Environmental Law News Update

In this latest Environmental Law News Update, Charles Morgan, Christopher Badger and Nicholas Ostrowski consider compliance with the Water Framework Directive, Law Commission proposals on reforming the confiscation regime and new proposals to hit net zero from the Climate Assembly UK.

A [watercourse in] Good Heart These Days Is Hard To Find

To comply with the Water Framework Directive, all surface water bodies in the UK must attain at least “Good” status by a date which has been extended from 2015 until 2021. It has recently been widely reported in both the specialist and popular press that in 2019 not a single one enjoyed Good status (which 14% of rivers, and a greater proportion of other water bodies, were able to achieve in 2016), an outcome which may be part of the explanation of why the 2019 figures have only just now been released. Nor is there any immediate prospect of improvement, and thus compliance, by either the 2021 deadline or the longest possible extension to 2027 (if forthcoming).

A major obstacle to compliance is the stringent “one strike and you’re out” or “one out, all out” nature of the classification system i.e. that if a watercourse fails to satisfy any one of the ecological or chemical criteria stipulated for the attainment of a particular status then it fails to achieve that status. A bit like having to get a minimum number of marks for each question set in an exam, instead of pinning all your hopes on your best three answers. If some cumulative pointing system were adopted instead, as the Environment Agency through its chief executive Sir James Bevan has proposed, then the pass rate would soar – in the case of rivers, the 2016 rate of achievement of Good status would have been 79%. The astute reader will, of course, have realised that this remarkable change of fortune would not be shared by the watercourses themselves or their fauna and flora – the dirty old rivers would just keep rolling along with exactly the same contents as before, including the chemicals from sewage, industry and agriculture which seem to be the principal problem (exacerbated by over-abstraction).

As well as a joint letter of protest from 18 NGOs, enter from stage left Feargal Sharkey OBE, former lead singer of The Undertones, a role which he followed with a successful solo career and then a stint as CEO of Music UK, the consortium of music copyright collection societies. Not content with all that, he is also a keen fly fisherman and has taken up the cause of the rivers and joined forces with the Good Law Project to seek judicial review of the failures of Defra and the Environment Agency to discharge their respective duties towards the aqueous environment. His expectations may be high, but he can’t blame it on his youth any more, and is certainly past the age for giving them both a good teenage kicking.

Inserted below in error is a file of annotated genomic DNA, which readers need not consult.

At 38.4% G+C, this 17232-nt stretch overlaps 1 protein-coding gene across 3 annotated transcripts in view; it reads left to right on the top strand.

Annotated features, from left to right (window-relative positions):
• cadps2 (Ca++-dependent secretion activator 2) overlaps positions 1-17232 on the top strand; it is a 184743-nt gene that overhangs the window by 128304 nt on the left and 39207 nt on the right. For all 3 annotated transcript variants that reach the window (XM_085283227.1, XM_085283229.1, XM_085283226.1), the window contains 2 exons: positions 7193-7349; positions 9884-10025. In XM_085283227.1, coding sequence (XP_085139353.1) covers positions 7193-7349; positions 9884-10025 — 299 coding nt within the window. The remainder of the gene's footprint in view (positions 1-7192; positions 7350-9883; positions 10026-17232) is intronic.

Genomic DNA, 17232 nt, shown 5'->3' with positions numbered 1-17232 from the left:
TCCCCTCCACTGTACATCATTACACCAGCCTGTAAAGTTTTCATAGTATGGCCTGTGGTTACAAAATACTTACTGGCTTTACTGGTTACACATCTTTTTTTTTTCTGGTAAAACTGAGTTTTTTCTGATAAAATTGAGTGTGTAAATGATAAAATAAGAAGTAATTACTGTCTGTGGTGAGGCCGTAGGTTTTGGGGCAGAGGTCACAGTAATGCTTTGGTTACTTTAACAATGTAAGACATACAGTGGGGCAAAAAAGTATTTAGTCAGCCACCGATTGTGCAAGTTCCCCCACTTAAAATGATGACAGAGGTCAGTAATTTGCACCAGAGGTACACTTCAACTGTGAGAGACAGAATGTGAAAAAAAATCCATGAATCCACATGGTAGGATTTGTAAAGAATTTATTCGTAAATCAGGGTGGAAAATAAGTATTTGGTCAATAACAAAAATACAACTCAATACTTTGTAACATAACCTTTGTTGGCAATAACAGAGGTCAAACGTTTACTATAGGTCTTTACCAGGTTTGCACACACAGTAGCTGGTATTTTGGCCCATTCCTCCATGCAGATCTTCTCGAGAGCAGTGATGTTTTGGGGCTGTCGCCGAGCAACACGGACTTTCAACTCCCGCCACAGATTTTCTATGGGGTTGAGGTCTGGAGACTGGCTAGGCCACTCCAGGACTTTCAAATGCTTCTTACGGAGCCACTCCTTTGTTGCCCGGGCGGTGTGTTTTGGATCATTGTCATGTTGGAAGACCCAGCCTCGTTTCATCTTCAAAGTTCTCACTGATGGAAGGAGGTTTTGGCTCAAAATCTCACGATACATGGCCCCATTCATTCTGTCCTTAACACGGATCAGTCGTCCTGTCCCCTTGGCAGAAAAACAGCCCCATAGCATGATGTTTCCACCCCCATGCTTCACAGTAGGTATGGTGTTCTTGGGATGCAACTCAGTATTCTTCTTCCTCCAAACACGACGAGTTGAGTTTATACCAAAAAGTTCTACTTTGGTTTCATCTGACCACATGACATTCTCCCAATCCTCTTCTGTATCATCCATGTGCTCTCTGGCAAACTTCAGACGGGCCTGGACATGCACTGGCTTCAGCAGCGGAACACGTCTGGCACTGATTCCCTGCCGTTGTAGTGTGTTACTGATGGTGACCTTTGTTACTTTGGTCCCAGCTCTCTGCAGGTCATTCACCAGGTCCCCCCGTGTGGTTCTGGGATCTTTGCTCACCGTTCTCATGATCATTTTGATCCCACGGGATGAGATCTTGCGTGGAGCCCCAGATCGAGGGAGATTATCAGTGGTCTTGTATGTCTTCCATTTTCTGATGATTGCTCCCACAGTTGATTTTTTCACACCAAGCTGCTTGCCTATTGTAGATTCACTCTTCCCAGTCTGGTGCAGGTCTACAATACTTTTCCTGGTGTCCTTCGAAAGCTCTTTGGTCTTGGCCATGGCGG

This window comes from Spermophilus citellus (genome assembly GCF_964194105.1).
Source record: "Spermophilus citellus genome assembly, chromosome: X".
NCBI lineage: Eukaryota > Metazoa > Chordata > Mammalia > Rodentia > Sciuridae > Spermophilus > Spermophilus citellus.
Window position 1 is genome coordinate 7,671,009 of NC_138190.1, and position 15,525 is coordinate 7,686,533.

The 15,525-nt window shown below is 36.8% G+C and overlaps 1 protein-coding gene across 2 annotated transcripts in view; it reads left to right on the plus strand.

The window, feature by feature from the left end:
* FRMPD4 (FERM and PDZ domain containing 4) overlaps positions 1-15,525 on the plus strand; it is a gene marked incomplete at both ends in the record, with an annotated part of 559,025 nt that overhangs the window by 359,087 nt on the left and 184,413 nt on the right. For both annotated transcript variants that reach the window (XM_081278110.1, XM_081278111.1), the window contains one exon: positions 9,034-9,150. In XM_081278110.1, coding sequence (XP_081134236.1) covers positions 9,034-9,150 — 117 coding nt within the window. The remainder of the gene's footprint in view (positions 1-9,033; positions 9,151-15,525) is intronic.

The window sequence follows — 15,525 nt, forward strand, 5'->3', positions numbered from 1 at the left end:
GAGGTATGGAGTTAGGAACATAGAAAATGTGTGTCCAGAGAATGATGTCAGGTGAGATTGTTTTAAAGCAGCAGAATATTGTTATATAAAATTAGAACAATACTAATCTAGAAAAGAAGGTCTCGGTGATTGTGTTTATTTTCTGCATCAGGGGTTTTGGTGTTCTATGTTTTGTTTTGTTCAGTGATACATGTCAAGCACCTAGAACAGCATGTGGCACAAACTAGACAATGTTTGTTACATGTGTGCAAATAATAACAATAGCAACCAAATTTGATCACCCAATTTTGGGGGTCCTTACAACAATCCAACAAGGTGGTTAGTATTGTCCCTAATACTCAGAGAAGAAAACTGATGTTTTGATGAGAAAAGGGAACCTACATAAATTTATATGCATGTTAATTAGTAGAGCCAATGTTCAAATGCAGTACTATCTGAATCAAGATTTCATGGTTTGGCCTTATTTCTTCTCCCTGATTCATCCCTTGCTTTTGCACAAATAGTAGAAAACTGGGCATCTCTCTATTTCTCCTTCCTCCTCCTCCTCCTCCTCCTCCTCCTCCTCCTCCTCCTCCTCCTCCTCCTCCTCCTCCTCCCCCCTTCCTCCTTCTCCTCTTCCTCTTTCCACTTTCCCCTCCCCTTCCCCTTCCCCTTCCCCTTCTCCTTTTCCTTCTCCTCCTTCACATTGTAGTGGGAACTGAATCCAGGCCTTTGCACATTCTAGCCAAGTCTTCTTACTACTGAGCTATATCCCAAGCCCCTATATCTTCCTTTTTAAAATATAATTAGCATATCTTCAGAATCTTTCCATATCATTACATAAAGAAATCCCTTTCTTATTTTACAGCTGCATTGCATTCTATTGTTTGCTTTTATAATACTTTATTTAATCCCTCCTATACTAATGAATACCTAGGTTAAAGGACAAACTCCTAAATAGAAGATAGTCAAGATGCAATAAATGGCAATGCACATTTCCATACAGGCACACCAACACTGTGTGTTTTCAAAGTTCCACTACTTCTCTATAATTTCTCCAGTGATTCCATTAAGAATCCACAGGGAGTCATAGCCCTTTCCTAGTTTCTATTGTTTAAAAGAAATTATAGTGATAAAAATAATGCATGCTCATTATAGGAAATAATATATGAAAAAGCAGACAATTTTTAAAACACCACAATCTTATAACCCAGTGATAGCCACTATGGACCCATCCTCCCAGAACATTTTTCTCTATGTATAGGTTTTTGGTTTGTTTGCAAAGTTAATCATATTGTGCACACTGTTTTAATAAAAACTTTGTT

Could all of this have led to the recent summoning by the Environment Minister of the chief executives of 15 water and sewerage undertakers to “challenge” them to improve their environmental performance? And the announcement from Defra that it has earmarked over 700 storm overflows for investigation and over 200 overflows for improvement during the AMP 7 period (2020-25)?

Spot the songs: there are five allusions to four different songs in the above article. The first person to spot them all will be entitled to a free bottle of champagne. T&Cs below apply.

[Offer open for 7 days only, starting Thursday 24th September. Champagne must be collected and consumed on the premises of the Edgar Wallace Public House between the hours of 10pm and midnight. Correctly-fitted face mask must be worn throughout. Open to under-18s only].

Law Commission proposals on reforming the confiscation regime

£2,065,303,000. That is the amount of money which defendants have been ordered to pay under the Proceeds of Crime Act 2002 (‘POCA’) but which remains outstanding.

On any level that is a staggering amount of money and this unenforced debt as well as the large numbers of appellant POCA cases the senior courts have to deal with has led to a perception that the confiscation regime is ineffective and the legislation is too complex.

As practitioners working in criminal, planning or environmental law will know (particularly in waste cases), the threat of POCA proceedings is an important weapon in the prosecution’s armoury and does frequently result in large, sometimes eye-wateringly large, confiscation orders being made against defendants. The Law Commission has recently released a consultation on the POCA regime which, if enacted by Parliament, may have a significant impact on POCA proceedings in planning and environmental cases (https://www.lawcom.gov.uk/project/confiscation-under-part-2-of-the-proceeds-of-crime-act-2002/).

The Commission’s proposals are best described as ‘evolution not revolution’.

First, there are sensible proposals to simplify the timing in which confiscation proceedings take place.

Secondly, there are proposals to amend the way in which the system calculates the ‘benefit figure’ and the ‘recoverable amount’. The most important element of this change is a proposed amendment to the legislation to permit the prosecution and the court to disapply the ‘lifestyle assumptions’. These assumptions apply in certain cases (normally those where the offending has gone on for a long period) and require that a defendant’s benefit from crime for the purposes of calculating the confiscation order is not limited to what they have obtained from the offences for which they appeared before the court but is instead based on any benefit obtained over that period.